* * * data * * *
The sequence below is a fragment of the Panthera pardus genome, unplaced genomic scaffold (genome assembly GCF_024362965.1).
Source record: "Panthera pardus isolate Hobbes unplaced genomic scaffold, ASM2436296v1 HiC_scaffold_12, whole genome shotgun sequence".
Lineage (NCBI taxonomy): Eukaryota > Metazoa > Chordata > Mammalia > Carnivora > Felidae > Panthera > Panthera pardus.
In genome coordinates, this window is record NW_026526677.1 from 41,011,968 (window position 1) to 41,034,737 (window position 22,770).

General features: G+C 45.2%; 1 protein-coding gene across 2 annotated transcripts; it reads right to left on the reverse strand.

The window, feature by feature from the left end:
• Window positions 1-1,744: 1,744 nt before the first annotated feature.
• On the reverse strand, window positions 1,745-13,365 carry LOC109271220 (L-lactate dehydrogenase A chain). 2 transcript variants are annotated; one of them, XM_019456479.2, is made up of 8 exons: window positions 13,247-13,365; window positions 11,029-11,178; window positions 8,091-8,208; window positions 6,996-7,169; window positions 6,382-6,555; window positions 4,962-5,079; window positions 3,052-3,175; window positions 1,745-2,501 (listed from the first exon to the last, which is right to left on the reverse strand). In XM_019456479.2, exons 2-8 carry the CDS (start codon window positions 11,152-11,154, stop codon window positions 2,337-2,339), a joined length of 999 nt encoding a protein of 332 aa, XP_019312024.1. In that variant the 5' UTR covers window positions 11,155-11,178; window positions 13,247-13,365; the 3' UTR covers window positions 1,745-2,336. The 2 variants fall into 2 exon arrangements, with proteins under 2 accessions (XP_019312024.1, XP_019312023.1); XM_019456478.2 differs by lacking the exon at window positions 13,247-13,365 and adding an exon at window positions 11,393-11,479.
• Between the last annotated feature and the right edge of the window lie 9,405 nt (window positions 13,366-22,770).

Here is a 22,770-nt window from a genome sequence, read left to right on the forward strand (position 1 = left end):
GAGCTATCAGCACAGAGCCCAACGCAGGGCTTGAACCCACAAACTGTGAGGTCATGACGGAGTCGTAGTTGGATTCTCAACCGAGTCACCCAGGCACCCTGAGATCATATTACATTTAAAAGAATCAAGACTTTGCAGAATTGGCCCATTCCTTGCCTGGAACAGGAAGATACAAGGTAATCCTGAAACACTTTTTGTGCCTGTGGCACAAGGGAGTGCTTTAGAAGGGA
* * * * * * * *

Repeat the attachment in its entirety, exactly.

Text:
The sequence below is a fragment of the Panthera pardus genome, unplaced genomic scaffold (genome assembly GCF_024362965.1).
Source record: "Panthera pardus isolate Hobbes unplaced genomic scaffold, ASM2436296v1 HiC_scaffold_12, whole genome shotgun sequence".
Lineage (NCBI taxonomy): Eukaryota > Metazoa > Chordata > Mammalia > Carnivora > Felidae > Panthera > Panthera pardus.
In genome coordinates, this window is record NW_026526677.1 from 41,011,968 (window position 1) to 41,034,737 (window position 22,770).

General features: G+C 45.2%; 1 protein-coding gene across 2 annotated transcripts; it reads right to left on the reverse strand.

The window, feature by feature from the left end:
• Window positions 1-1,744: 1,744 nt before the first annotated feature.
• On the reverse strand, window positions 1,745-13,365 carry LOC109271220 (L-lactate dehydrogenase A chain). 2 transcript variants are annotated; one of them, XM_019456479.2, is made up of 8 exons: window positions 13,247-13,365; window positions 11,029-11,178; window positions 8,091-8,208; window positions 6,996-7,169; window positions 6,382-6,555; window positions 4,962-5,079; window positions 3,052-3,175; window positions 1,745-2,501 (listed from the first exon to the last, which is right to left on the reverse strand). In XM_019456479.2, exons 2-8 carry the CDS (start codon window positions 11,152-11,154, stop codon window positions 2,337-2,339), a joined length of 999 nt encoding a protein of 332 aa, XP_019312024.1. In that variant the 5' UTR covers window positions 11,155-11,178; window positions 13,247-13,365; the 3' UTR covers window positions 1,745-2,336. The 2 variants fall into 2 exon arrangements, with proteins under 2 accessions (XP_019312024.1, XP_019312023.1); XM_019456478.2 differs by lacking the exon at window positions 13,247-13,365 and adding an exon at window positions 11,393-11,479.
• Between the last annotated feature and the right edge of the window lie 9,405 nt (window positions 13,366-22,770).

Here is a 22,770-nt window from a genome sequence, read left to right on the forward strand (position 1 = left end):
GAGCTATCAGCACAGAGCCCAACGCAGGGCTTGAACCCACAAACTGTGAGGTCATGACGGAGTCGTAGTTGGATTCTCAACCGAGTCACCCAGGCACCCTGAGATCATATTACATTTAAAAGAATCAAGACTTTGCAGAATTGGCCCATTCCTTGCCTGGAACAGGAAGATACAAGGTAATCCTGAAACACTTTTTGTGCCTGTGGCACAAGGGAGTGCTTTAGAAGGGA